Just when we thought it was safe to start penning the obituary for the good old-fashioned hard drive, along comes an industry expert to tell us we're wrong and that solid-state storage won't kill off the spinning platter.
Too much information
Not only did Tanaka dismiss the challenge from flash-based storage, he even speculated that spinning hard drives would soon be used to record 80 per cent of all man-made information.
To give an idea of just how vast that amount of digital data is, Tanaka pointed out that this year should see our species create a mind-boggling 120 exabytes of binary information. The rarely used exabyte is equivalent to 1,024GB multiplied by itself three times - in other words, over a trillion gigabytes.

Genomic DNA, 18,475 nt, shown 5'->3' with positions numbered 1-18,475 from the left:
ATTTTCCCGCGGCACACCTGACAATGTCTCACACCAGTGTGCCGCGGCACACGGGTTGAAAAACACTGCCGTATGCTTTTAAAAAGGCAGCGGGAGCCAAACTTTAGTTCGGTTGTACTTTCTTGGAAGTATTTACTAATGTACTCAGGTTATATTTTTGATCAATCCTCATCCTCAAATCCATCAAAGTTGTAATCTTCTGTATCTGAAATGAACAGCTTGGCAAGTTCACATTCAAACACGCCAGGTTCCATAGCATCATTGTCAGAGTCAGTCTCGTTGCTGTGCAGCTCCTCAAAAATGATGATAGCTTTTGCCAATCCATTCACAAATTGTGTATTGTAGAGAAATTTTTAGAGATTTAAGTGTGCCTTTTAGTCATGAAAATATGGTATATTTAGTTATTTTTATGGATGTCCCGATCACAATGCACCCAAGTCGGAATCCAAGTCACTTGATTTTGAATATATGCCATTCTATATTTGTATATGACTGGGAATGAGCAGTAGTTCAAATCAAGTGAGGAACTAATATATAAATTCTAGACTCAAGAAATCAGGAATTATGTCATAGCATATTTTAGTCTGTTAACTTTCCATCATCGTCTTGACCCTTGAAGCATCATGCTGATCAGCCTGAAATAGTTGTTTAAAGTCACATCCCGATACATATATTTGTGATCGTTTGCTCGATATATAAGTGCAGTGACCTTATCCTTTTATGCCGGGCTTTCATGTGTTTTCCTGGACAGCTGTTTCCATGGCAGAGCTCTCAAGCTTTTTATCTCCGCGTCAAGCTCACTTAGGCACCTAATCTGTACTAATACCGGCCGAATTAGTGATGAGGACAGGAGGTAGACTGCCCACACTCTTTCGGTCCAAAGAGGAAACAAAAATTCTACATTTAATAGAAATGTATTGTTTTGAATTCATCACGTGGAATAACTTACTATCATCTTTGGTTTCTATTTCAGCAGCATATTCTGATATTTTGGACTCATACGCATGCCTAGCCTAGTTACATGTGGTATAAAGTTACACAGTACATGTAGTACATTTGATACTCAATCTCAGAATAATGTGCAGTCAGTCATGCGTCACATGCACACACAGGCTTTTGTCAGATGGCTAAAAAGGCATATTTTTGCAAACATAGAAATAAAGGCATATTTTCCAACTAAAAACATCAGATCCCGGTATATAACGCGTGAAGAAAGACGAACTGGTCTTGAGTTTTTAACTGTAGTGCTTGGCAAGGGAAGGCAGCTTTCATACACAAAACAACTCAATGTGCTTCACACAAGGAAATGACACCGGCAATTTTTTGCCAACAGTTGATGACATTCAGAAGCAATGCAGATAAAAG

More data for everyone
As for why he expects hard drives to bounce back from their recent sales dip, Tanaka admitted that the rise of flash memory in mobile gadgets encourages users to create and store more photos, videos and music than ever before due to its robustness.
However, standard 1.8-inch hard drives in particular will find new niches in camcorders and tiny laptop computers like the new MacBook Air.